Today in History:

23 Series I Volume XXVII-III Serial 45 - Gettysburg Campaign Part III

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the mere fact that there is such an interior line will weaken us. The troops would be formed on this line as the one indicated for defense. All skulkers and cowards would fall back to it, as being more secure than the front. All troops without orders might march to it, instead of marching, toward the enemy, unless their officers happened to know that this line was only intended to prevent a cavalry raid, and that it had been improperly located, even for that purpose; and, besides, the troops defending the first line would not be willing to spend all their energies in defending it, if they supposed, as many of them might do, that they had an interior line, to which they could retreat in safety. In conclusion, I will say that I noticed that some one is driving piles at the angle of the bridge over Hunting Creek, on the Accotink road. The men at work there informed me that they were going to build a block-house. All I wish to remark on this particular point is, the fact that such a block-house could have been built at the north end of the bridge, without the expense of a pile foundation; that it would have effectually guarded the bridge against cavalry crossing it in either direction, and that, if it had been placed on the mainland, it could more readily have been re-enforced in case of necessity. I make this communication because I think it is my duty to make it, and because I conceive my self-respect demands it. I think these additional obstructions are insufficient to accomplish the object proposed, an I think they are improperly located. I have had nothing to do either with their location or construction, and yet I find that I am very generally credited with being their author, and, of course, with being responsible both for their location ad construction. Independently of both these considerations, we have a line of defense inclosing both Washington and Alexandria. This line has been carefully studied during the last two years; upon it we have expended a great amount of study and labor, but, notwithstanding all this, it is still incomplete. Now, if the energies and labor of those persons who are putting up these auxiliary works could be directed by the engineers to completing the line we have chosen, and upon which we propose to fight, we can greatly strengthen it, and render it more secure against a cavalry raid than any interior line is likely to be made without proper direction. I do not know who is the author of the defenses to which I call your attention, and have purposely refrained from asking, in order that any remarks I may conceive it my duty to make in relation to them could not be supposed, to be prompted by improper motives.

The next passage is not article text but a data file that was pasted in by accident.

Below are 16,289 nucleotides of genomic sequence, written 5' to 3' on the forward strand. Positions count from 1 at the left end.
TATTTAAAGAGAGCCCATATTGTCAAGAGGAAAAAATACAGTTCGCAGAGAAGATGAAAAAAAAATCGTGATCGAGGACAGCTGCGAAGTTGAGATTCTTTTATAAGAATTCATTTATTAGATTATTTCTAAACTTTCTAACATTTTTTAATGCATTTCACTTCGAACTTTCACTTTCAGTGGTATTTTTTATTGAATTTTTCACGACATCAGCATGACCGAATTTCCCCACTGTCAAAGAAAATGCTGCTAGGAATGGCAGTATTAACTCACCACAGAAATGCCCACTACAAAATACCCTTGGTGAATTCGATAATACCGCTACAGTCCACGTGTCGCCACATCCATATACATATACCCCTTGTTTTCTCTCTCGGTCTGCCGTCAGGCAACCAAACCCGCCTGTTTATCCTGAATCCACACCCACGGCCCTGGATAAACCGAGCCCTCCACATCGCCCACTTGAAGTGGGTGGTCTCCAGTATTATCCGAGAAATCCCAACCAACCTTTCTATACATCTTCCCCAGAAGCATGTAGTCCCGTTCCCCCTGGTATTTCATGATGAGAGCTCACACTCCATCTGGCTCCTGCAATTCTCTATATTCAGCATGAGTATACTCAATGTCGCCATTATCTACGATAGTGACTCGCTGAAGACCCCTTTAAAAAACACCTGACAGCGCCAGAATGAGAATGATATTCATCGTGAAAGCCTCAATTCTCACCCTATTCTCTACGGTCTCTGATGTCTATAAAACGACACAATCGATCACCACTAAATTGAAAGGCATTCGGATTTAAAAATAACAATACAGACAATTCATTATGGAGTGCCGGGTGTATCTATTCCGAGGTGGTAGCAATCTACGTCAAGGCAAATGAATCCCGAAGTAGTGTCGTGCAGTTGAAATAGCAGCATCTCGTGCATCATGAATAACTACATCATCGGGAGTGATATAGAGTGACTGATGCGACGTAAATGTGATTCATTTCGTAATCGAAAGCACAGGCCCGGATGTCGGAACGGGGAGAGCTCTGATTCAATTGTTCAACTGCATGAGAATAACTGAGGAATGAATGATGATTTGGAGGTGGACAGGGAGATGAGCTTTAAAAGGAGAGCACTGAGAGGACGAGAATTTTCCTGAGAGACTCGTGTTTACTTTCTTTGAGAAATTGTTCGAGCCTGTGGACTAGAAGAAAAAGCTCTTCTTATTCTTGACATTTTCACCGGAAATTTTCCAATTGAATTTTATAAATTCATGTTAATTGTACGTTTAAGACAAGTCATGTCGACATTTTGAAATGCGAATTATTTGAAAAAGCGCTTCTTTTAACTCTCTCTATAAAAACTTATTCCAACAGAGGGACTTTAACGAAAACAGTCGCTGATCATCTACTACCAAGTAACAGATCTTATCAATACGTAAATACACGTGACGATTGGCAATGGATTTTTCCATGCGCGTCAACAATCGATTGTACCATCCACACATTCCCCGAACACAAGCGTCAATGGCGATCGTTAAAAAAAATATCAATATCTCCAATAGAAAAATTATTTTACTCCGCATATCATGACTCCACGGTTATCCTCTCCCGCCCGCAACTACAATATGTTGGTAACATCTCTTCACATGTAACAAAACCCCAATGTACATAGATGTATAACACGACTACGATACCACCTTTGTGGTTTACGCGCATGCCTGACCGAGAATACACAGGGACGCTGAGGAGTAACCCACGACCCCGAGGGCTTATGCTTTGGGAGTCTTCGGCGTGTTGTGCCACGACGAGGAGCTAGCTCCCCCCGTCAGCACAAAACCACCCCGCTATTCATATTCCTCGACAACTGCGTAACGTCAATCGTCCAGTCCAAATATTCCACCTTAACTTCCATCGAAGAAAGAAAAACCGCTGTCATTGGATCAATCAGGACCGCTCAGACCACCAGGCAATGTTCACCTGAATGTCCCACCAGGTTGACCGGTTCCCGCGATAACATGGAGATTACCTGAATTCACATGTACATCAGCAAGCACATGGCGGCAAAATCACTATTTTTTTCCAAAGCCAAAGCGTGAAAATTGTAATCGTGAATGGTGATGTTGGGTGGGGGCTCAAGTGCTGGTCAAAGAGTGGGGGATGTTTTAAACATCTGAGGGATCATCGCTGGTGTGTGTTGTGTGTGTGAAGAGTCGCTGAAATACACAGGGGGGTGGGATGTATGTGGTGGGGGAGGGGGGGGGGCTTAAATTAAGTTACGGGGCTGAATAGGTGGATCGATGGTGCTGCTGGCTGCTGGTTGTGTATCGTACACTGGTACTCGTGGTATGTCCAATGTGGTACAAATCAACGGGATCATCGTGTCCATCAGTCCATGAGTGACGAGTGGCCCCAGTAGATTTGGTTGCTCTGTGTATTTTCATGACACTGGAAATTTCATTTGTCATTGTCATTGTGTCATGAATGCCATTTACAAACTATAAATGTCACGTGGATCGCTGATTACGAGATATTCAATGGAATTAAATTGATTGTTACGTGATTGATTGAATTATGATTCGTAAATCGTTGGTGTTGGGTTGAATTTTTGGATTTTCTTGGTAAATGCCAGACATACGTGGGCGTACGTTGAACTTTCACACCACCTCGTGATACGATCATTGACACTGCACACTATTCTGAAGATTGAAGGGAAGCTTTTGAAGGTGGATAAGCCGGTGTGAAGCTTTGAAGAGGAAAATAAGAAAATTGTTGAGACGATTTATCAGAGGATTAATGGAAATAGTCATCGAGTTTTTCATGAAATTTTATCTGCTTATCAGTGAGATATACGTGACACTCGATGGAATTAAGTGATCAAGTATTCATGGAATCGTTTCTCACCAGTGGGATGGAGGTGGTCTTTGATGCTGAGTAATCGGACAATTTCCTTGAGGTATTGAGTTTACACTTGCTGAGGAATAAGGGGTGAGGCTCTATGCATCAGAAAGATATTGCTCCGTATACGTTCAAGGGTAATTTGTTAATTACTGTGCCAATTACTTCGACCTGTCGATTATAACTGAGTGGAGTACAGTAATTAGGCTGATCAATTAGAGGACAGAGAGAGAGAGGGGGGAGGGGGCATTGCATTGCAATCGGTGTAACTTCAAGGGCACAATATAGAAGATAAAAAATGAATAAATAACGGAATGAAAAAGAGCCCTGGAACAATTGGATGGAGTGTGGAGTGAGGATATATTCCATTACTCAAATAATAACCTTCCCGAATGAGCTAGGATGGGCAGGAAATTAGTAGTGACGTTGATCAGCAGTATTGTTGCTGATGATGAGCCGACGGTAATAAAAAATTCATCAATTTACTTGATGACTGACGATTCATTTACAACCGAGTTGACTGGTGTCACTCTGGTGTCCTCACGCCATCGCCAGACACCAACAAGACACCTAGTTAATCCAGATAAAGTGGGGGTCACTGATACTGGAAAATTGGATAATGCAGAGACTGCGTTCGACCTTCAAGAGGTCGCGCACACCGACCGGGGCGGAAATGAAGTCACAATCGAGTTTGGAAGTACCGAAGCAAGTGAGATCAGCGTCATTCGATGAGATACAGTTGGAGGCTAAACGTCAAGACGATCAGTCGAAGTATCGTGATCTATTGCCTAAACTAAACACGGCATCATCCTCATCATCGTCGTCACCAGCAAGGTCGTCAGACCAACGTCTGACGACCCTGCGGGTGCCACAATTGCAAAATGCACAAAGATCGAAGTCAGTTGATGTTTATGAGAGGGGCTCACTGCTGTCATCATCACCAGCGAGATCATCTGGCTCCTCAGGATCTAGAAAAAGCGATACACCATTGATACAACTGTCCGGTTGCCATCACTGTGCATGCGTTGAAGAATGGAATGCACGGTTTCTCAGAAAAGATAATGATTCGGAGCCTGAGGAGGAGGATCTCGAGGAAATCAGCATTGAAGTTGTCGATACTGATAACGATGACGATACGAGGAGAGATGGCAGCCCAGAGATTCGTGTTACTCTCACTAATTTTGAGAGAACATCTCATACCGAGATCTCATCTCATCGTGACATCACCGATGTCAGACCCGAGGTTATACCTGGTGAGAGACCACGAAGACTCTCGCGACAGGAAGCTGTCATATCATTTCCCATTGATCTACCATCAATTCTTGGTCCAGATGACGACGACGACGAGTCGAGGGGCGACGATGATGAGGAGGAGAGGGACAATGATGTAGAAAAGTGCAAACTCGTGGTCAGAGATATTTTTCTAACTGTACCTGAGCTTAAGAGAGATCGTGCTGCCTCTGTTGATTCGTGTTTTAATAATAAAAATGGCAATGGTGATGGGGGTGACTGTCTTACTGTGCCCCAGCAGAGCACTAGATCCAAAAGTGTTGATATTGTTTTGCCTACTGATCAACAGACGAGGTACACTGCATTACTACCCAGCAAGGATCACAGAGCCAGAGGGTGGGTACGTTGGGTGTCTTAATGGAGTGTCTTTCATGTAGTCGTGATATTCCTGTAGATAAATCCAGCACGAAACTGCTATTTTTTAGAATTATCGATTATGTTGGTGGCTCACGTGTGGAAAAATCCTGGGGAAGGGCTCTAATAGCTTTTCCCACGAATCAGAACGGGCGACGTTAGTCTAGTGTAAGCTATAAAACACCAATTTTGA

Very respectfully, your obedient servant,


Lieutenant-Colonel, Aide-de-Camp.



No. 1
Warrenton, June 6, 1863.

III. Until further orders, the First Division and Reserve brigade will form one command, under Brigadier-General Buford.

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